State Governments Responding to Curative but Costly Hepatitis C Medications

Several states – including Delaware and Georgia – are beginning to take action to increase diagnosis and access to treatment for patients with hepatitis C. The news comes in the wake of several studies showing that patients are often denied treatment. In addition, a highly regarded health council recently asked the White House to remove the restrictions that Medicaid often places on costly treatments that effectively amount to a cure for the potentially deadly disease.

Several states — including Delaware and Georgia – are beginning to take action to increase diagnosis and access to treatment for patients with hepatitis C. The news comes in the wake of several studies showing that patients are often denied treatment. In addition, a highly regarded health council recently asked the White House to remove the restrictions that Medicaid often places on costly treatments that effectively amount to a cure for the potentially deadly disease.

The issue of coverage is an interesting twist on what should simply be a huge success story: a cure for a previously difficult to treat illness that impacts millions and costs hundreds of millions of dollars each year to treat. But striking the balance between providing the cure, contributing to public health, and yet using scarce public dollars to do so, has opened up a series of challenges.

Health officials estimate that about 3 million people in the United States and 150 million worldwide are infected with hepatitis C, which can go undetected for years while seriously damaging the liver. Delaware health officials are now aiming to better identify those who may be at risk, with a new campaign on hepatitis C screening for baby boomers and intravenous drug users that will launch in mid-October. The program will teach health care providers, particularly primary care doctors and substance abuse clinicians, about how the disease is transmitted and whom to screen.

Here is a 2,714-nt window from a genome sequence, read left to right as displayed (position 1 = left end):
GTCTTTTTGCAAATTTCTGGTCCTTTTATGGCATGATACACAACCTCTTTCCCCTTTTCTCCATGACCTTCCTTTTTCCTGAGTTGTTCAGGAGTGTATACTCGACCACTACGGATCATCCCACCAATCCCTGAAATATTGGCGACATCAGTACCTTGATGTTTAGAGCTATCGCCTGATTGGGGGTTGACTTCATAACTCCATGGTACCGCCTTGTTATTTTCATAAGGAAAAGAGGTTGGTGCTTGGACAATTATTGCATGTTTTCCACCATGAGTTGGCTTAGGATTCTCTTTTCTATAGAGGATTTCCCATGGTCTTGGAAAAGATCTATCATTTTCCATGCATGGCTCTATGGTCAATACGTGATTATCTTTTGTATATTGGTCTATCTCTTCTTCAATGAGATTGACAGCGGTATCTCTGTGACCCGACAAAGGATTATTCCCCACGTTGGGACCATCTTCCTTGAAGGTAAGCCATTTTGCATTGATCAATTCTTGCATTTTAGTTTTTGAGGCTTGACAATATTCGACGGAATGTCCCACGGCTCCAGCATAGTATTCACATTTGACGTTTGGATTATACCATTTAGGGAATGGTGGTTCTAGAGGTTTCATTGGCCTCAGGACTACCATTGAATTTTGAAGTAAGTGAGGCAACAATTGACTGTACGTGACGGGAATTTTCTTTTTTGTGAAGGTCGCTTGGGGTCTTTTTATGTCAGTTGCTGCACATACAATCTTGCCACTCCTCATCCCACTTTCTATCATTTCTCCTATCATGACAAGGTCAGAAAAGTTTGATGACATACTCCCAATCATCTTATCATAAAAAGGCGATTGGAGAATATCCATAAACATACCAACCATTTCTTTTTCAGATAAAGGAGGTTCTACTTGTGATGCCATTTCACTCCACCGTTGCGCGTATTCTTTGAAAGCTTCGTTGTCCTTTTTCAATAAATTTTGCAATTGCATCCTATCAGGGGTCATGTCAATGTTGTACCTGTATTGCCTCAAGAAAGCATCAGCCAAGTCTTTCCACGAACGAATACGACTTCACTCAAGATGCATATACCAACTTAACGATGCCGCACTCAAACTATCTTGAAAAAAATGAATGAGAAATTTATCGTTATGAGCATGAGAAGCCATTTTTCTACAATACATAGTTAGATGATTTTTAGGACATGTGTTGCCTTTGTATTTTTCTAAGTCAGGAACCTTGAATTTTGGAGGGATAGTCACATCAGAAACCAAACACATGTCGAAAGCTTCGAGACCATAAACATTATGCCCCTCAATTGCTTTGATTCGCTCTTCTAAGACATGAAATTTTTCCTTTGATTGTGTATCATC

The new program is essentially an acknowledgment that cases of the disease are substantially under-reported in Delaware, which is one of only seven states that doesn't consistently report case numbers to the Centers for Disease Control and Prevention (CDC). Screening won’t solve the issue of the cost of the medications, but it will help identify those who will seek that coverage. State officials recognize that they’ll need a comprehensive plan to address coverage, and they hope that getting a better handle on the size and scope of the infection in the State will help them get there.

In Georgia, the midyear 2016 fiscal budget and 2017 plans seek to expand care for costly hepatitis C drugs in the amount of $23 million per year. While Medicaid is jointly funded by the state and federal governments, it is managed by the states, which have broad leeway to determine benefit exclusions. The Georgia Medicaid program covers Gilead’s Sovaldi® and Harvoni®, as well as AbbVie’s Viekira Pak®, but with some restrictions. Harvoni is considered a “preferred” medication, but it requires prior authorization and that members who abuse alcohol or IV drugs must be enrolled in a substance abuse program. These provisions are less restrictive than those included in many states’ coverage plans, some of which only cover the medications for patients in the late stages of liver disease.

Sooner rather than later, many more states will have to examine their coverage policies and consider expanding screening and diagnosis programs. That presents an interesting dilemma as well; finding more people with hepatitis C has obvious individual and public health benefits — and obvious additional costs.